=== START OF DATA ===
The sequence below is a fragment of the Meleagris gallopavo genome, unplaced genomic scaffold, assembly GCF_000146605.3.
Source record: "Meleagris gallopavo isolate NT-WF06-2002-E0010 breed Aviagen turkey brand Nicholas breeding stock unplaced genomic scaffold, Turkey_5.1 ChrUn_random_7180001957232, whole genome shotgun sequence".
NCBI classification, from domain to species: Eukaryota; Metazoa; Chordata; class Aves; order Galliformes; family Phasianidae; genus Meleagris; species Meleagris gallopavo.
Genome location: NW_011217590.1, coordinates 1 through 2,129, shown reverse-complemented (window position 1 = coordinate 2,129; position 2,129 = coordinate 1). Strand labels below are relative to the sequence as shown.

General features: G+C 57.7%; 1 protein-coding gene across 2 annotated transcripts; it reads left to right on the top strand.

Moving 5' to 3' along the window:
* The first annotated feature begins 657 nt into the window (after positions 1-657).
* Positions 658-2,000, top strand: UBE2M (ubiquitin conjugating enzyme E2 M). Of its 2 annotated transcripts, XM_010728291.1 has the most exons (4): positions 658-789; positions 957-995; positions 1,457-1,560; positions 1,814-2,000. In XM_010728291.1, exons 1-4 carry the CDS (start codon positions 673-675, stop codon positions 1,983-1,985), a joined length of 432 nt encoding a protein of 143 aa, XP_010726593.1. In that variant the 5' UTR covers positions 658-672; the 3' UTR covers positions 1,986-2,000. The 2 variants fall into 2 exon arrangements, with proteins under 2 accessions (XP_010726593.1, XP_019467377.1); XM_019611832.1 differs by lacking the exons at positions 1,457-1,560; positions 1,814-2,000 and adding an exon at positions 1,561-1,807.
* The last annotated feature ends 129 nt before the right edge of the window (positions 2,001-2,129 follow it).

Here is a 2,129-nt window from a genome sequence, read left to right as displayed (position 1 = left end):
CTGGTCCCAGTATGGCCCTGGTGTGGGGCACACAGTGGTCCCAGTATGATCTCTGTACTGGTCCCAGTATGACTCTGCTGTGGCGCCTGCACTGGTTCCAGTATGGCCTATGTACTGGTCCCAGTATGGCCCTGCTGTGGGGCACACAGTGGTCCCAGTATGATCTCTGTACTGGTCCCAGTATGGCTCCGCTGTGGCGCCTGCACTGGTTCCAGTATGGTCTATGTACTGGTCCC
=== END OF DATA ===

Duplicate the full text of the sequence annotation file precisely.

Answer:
The sequence below is a fragment of the Meleagris gallopavo genome, unplaced genomic scaffold, assembly GCF_000146605.3.
Source record: "Meleagris gallopavo isolate NT-WF06-2002-E0010 breed Aviagen turkey brand Nicholas breeding stock unplaced genomic scaffold, Turkey_5.1 ChrUn_random_7180001957232, whole genome shotgun sequence".
NCBI classification, from domain to species: Eukaryota; Metazoa; Chordata; class Aves; order Galliformes; family Phasianidae; genus Meleagris; species Meleagris gallopavo.
Genome location: NW_011217590.1, coordinates 1 through 2,129, shown reverse-complemented (window position 1 = coordinate 2,129; position 2,129 = coordinate 1). Strand labels below are relative to the sequence as shown.

General features: G+C 57.7%; 1 protein-coding gene across 2 annotated transcripts; it reads left to right on the top strand.

Moving 5' to 3' along the window:
* The first annotated feature begins 657 nt into the window (after positions 1-657).
* Positions 658-2,000, top strand: UBE2M (ubiquitin conjugating enzyme E2 M). Of its 2 annotated transcripts, XM_010728291.1 has the most exons (4): positions 658-789; positions 957-995; positions 1,457-1,560; positions 1,814-2,000. In XM_010728291.1, exons 1-4 carry the CDS (start codon positions 673-675, stop codon positions 1,983-1,985), a joined length of 432 nt encoding a protein of 143 aa, XP_010726593.1. In that variant the 5' UTR covers positions 658-672; the 3' UTR covers positions 1,986-2,000. The 2 variants fall into 2 exon arrangements, with proteins under 2 accessions (XP_010726593.1, XP_019467377.1); XM_019611832.1 differs by lacking the exons at positions 1,457-1,560; positions 1,814-2,000 and adding an exon at positions 1,561-1,807.
* The last annotated feature ends 129 nt before the right edge of the window (positions 2,001-2,129 follow it).

Here is a 2,129-nt window from a genome sequence, read left to right as displayed (position 1 = left end):
CTGGTCCCAGTATGGCCCTGGTGTGGGGCACACAGTGGTCCCAGTATGATCTCTGTACTGGTCCCAGTATGACTCTGCTGTGGCGCCTGCACTGGTTCCAGTATGGCCTATGTACTGGTCCCAGTATGGCCCTGCTGTGGGGCACACAGTGGTCCCAGTATGATCTCTGTACTGGTCCCAGTATGGCTCCGCTGTGGCGCCTGCACTGGTTCCAGTATGGTCTATGTACTGGTCCC